For when all the “Silent Nights” and “Oh, Little Town of Bethlehems” are sung, when we’ve all become dewy-eyed over the diapered deity swaddled in the manger, there remains the reality that God did not send his Son into the world to make us feel all warm and fuzzy inside. He came to redeem a broken world, and to do that would require hurt and pain and blood and all sorts of raw suffering. His was a messy mission. And Mary, his mother, would be part of the mess, for a sword would pierce her own heart. She who once placed her two hands on her extended belly, wondering what kind of boy she would have, stood drenched in tears as she looked up at that boy, now a man, whose two hands were extended upon the cross-beams, drenched in blood, to save her and the messy world he so loves. Each nail that pierced his hands, each thorn that bit into his brow, the spear that punctured his side—they all were part of the sword of sorrow that was thrust deep into her own heart.

Mary never knew what was coming next. And neither do we. Each day has the potential to usher in breathtaking joy or heart-wrenching sorrow or anything in between. But whatever happens, in one way or another, we’re usually going through one mess or on our way to another. Life just works that way. Day and night, happiness and sadness, birthdays and funerals. There’s all ingredients in the soup we call “life.”

But Christ is also part of the mix. And he’s the most important part, for he is The Constant. His love is the sun that never sets, the smile that never fades. His mercy is the flower that never wilts, the hand that always grips. His compassion is an ocean that knows no beaches, for on and on and still onward it stretches.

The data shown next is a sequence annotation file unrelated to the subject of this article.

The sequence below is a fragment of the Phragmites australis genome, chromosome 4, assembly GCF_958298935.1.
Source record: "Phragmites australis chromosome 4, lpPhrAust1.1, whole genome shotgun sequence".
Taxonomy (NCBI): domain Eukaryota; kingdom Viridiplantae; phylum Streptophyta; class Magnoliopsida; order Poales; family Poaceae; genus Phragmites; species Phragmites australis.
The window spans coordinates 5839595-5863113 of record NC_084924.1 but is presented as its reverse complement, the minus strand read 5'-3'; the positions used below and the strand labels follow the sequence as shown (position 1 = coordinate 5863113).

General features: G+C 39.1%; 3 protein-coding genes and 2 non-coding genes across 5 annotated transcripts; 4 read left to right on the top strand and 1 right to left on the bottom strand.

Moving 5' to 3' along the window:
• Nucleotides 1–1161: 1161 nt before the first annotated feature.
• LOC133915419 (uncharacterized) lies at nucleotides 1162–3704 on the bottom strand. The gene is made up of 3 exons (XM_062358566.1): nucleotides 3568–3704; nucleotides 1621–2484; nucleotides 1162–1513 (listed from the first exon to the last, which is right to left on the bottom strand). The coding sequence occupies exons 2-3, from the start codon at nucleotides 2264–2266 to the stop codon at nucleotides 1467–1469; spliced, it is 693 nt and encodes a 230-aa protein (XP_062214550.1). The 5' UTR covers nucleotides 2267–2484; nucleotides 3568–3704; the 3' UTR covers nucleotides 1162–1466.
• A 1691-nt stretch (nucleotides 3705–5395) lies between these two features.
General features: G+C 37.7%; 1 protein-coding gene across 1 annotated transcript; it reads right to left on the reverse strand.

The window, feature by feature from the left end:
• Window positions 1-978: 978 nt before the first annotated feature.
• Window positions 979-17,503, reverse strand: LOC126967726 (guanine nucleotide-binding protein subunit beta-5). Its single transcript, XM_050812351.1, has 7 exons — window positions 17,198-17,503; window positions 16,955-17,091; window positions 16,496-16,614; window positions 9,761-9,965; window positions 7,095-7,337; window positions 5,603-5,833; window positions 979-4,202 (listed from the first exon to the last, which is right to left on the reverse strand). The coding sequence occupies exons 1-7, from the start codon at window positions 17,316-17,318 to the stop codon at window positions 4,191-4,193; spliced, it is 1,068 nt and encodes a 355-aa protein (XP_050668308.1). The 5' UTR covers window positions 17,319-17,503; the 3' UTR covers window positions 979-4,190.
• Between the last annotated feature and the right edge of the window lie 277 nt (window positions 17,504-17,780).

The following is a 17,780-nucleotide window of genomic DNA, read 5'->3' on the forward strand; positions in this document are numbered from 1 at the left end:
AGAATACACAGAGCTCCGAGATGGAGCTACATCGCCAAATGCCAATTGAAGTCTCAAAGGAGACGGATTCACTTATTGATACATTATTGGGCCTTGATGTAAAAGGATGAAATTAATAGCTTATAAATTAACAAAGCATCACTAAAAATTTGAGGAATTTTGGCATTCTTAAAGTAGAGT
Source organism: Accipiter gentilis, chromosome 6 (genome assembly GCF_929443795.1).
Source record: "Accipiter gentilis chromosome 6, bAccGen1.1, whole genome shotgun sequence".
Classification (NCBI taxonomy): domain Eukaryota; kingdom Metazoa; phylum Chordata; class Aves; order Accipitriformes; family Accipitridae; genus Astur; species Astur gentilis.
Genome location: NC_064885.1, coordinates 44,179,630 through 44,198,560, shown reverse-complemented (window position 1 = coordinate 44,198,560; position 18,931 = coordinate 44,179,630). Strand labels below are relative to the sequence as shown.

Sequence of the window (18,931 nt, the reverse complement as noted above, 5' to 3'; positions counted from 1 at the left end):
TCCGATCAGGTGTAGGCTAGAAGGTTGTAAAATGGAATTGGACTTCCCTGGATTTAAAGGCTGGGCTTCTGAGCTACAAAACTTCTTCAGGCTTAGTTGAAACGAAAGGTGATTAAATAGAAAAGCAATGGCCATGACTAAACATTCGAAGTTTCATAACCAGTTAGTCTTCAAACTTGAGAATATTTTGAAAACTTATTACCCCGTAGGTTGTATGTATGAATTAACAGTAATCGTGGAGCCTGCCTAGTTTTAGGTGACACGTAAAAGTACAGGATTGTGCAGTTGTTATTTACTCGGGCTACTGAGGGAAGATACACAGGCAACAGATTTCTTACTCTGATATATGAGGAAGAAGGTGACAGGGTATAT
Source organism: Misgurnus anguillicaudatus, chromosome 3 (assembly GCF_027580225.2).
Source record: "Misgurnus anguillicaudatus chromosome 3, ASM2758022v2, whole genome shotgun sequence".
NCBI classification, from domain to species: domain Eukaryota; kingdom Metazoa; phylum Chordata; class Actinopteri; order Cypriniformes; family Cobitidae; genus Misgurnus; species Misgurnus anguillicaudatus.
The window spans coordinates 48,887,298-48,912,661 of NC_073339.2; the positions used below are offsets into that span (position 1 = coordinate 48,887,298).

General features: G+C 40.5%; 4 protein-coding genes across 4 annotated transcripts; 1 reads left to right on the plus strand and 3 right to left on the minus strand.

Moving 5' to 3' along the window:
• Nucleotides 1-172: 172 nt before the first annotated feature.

To “see salvation” in Christ—as Simeon did—is to see more than being “saved” from hell or sin. For Christ saves us from a life empty of God, and makes our life one in which God fills us and lives through us. Mary carried Jesus in her womb, and everywhere he went, so did she. And so we carry Christ in us, everywhere we go. And to us as well as through us he speaks, he acts, he loves. And he redeems the mess our life often becomes. When swords pierce our hearts, he is there to heal us with own life-giving wounds. For each of us is as precious to him—no, even more precious—than life itself.

(I wrote this devotion for The Lutheran Intercity Network Coalition [LINC] in San Antonio.  Find out more about their work–along with other devotions–at http://www.lincsa.org).Image

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2 thoughts on ““Mary Never Knew What Was Coming Next”: A Devotion for the First Sunday after Christmas

  1. I’ve heard some people diss “Mary Did You Know” but always thought along the lines you’ve explored here, Chad. What did Mary know? And when? Reading Mark 3, if verse 21 ties directly to vv. 31-35, then she was in on the plan to “seize him” because they thought Jesus was nuts. Even with an angelic visit and prophetic utterances, it seems that she still didn’t know Him fully until His work was completed and His rest in the tomb ended.